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How to Become a Naturopathic Doctor

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Naturopathic physicians are medical doctors whose training is both similar to and different from the training traditional doctors receive. The focus of naturopathic medicine is to help the body heal itself. To that end, physicians identify barriers to healing -- such as poor dietary practices -- and may prescribe alternative treatments such as acupuncture, herbs and massage. Students attend college and medical school, pass licensing exams and are authorized to practice medicine. Each state regulates naturopathic doctors individually, however, and their scope of practice may be different from one state to another. It takes eight years to become a naturopathic doctor.

A Bachelor's Degree

A bachelor’s degree is the first step to becoming a naturopathic physician. Although you are not required to obtain a degree in a particular major, naturopathic schools may have prerequisites you must meet. For example, the National College of Natural Medicine in Portland, Oregon, requires the one mathematics course, which can be algebra, calculus or math-based statistics; two courses each in general chemistry and general biology, with labs; two courses in organic chemistry or one course each in organic and biochemistry; physics; two courses in in humanities; and two courses in social studies. You must also complete the Medical College Admissions Test. Some schools ask that you submit an essay on your life experiences, why you chose naturopathic medicine and the role you expect to play in health care.

Naturopathic Medical Schools

Choose a training program accredited by the Association of Accredited Naturopathic Medical Colleges. While allopathic -- or traditional -- medical schools are found throughout the United States, naturopathic medicine candidates have five options in the United States and two in Canada, as of 2014. Four of the schools are located in the West and two in the East. Bastyr University has two campuses, one in Washington and one in California. The other schools are the National College of Natural Medicine in Oregon; the Southwest College of Naturopathic Medicine in Arizona; the National University of Health Sciences in Illinois; and the University of Bridgeport in Connecticut. The two Canadian schools are the Canadian College of Naturopathic Medicine in Ontario and the Boucher Institute of Naturopathic Medicine in British Columbia.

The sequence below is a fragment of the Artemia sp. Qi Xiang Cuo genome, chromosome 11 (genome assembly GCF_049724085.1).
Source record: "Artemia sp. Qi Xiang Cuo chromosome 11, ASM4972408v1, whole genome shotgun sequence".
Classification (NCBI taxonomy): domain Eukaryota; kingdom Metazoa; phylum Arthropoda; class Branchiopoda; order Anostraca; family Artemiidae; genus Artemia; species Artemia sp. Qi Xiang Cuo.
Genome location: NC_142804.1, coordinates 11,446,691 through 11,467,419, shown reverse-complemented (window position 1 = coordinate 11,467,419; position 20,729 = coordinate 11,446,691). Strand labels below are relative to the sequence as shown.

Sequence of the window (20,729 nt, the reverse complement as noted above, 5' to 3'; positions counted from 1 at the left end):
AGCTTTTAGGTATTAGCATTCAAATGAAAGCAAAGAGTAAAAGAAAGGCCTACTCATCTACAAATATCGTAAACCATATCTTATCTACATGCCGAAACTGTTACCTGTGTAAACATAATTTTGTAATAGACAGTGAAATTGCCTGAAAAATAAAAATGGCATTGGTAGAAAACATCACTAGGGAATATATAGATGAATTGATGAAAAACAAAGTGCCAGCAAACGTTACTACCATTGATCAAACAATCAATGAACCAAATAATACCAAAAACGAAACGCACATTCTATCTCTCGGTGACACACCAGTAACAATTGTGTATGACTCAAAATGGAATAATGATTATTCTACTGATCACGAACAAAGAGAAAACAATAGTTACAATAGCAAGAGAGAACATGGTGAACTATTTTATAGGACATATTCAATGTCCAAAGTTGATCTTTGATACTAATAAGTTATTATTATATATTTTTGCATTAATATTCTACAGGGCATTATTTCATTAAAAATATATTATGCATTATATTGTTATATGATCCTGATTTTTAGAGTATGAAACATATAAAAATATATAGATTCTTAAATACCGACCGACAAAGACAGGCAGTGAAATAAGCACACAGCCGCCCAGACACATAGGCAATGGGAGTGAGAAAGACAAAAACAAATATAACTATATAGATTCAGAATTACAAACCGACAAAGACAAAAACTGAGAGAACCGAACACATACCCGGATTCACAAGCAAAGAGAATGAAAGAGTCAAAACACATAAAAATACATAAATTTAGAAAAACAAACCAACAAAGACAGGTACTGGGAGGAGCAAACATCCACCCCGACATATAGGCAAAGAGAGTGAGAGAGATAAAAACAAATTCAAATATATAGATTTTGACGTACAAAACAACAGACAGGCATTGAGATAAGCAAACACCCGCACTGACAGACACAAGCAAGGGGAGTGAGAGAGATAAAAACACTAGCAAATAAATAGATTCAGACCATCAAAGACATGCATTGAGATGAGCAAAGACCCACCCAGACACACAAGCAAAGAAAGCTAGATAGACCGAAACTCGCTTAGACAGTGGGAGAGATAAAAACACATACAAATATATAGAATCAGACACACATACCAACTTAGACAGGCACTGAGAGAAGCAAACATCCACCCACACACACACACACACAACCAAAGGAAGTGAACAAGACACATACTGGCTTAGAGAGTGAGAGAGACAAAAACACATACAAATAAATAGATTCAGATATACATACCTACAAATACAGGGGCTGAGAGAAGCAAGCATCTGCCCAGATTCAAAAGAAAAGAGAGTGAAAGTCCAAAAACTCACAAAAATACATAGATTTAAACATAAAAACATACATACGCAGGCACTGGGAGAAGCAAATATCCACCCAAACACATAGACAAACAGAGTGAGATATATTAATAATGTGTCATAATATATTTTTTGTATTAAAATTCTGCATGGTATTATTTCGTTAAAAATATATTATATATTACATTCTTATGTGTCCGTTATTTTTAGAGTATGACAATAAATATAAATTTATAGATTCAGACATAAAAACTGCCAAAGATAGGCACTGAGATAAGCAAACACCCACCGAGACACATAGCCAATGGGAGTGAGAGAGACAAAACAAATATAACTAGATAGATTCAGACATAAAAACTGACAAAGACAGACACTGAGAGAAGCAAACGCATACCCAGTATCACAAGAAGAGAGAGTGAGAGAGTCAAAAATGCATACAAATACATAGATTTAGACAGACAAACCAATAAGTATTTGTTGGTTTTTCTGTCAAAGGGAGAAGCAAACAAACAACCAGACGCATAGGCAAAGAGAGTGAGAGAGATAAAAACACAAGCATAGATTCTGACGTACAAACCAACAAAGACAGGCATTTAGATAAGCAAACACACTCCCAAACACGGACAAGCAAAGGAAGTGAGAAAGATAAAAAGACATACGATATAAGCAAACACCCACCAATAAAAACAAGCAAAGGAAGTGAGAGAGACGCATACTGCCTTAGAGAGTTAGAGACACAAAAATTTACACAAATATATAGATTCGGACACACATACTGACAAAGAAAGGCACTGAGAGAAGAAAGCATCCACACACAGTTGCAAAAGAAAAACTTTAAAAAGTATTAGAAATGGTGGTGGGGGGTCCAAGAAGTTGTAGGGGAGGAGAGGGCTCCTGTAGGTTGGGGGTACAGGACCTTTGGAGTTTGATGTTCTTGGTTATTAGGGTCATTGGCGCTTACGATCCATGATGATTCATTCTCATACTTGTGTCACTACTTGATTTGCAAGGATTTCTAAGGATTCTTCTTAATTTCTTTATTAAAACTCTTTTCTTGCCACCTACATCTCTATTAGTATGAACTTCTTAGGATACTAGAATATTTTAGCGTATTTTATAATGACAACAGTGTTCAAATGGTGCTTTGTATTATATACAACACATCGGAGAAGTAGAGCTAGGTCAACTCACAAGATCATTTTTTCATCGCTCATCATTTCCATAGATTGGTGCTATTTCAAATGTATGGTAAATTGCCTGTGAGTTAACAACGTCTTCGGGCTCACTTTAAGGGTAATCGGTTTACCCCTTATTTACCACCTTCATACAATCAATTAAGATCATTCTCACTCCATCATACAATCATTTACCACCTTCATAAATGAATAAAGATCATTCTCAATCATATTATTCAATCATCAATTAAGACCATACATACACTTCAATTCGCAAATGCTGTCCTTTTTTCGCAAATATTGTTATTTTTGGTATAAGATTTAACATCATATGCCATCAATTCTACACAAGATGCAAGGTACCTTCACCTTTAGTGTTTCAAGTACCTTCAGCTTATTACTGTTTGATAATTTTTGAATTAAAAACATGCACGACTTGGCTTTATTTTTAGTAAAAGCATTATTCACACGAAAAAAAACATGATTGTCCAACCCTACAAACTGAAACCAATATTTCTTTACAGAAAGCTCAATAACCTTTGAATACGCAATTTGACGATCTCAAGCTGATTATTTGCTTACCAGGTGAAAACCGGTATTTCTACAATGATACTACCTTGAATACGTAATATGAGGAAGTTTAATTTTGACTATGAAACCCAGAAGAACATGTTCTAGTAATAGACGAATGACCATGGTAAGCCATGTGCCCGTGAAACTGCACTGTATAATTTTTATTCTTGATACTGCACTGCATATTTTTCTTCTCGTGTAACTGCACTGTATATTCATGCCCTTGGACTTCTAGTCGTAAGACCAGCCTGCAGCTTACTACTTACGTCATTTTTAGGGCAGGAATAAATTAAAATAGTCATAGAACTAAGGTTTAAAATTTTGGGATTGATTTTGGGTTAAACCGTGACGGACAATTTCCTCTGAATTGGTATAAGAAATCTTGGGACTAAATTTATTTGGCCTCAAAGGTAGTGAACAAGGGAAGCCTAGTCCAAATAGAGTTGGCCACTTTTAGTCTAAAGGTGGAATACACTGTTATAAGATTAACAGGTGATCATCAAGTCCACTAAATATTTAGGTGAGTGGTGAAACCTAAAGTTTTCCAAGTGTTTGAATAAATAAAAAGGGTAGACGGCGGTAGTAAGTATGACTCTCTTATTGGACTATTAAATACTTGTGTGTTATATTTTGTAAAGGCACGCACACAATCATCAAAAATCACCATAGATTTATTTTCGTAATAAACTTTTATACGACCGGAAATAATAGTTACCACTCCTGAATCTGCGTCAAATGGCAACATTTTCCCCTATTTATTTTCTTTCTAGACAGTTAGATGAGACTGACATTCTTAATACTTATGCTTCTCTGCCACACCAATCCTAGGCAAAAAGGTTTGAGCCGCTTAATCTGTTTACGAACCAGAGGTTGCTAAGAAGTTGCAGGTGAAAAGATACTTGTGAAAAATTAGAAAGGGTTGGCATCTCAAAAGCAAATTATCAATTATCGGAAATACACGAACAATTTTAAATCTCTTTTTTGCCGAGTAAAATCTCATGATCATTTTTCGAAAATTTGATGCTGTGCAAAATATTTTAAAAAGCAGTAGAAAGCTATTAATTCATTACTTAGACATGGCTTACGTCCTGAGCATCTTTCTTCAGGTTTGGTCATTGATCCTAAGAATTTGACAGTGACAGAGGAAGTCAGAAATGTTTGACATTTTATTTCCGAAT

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What You'll Learn

Your first two years of study are very similar to those of students in a traditional medical school. The focus is on basic and clinical sciences, such as biochemistry, human anatomy and physiology, macro- and microbiology, human pathology or disease, neuroscience, pharmacology and the study of the immune system. You learn to use conventional diagnostic tools such as lab tests, X-rays and other imaging studies. In addition to training in conventional science and medical diagnosis, you study clinical nutrition, botanical medicine, homeopathy, acupuncture, Oriental medicine, lifestyle counseling and massage. For example, you might learn to manage allergies through a combination of nutritional counseling, homeopathic remedies and herbal tinctures, rather than antihistamines and allergy injections. You might use massage or hydrotherapy to stimulate healing in patients with musculoskeletal problems. In the last two years, you begin to see patients under the supervision of licensed physicians.


After graduation, you must pass the NPLEX, or naturopathic physicians licensing examination, to practice. Not all states recognize or license naturopathic physicians, and they may only practice in states that recognize the specialty. Those that do define the scope of practice, which may vary from one state to another. Naturopathic physicians could become licensed in 17 state, as of 2014. States dictate requirements for licensing exams, continuing education and other issues. For example, in Arizona, naturopathic physicians must be board-certified to prescribe medications, even if they already have a medical license. Check with the licensing board in your state.

About the Author

Beth Greenwood is an RN and has been a writer since 2010. She specializes in medical and health topics, as well as career articles about health care professions. Greenwood holds an Associate of Science in nursing from Shasta College.

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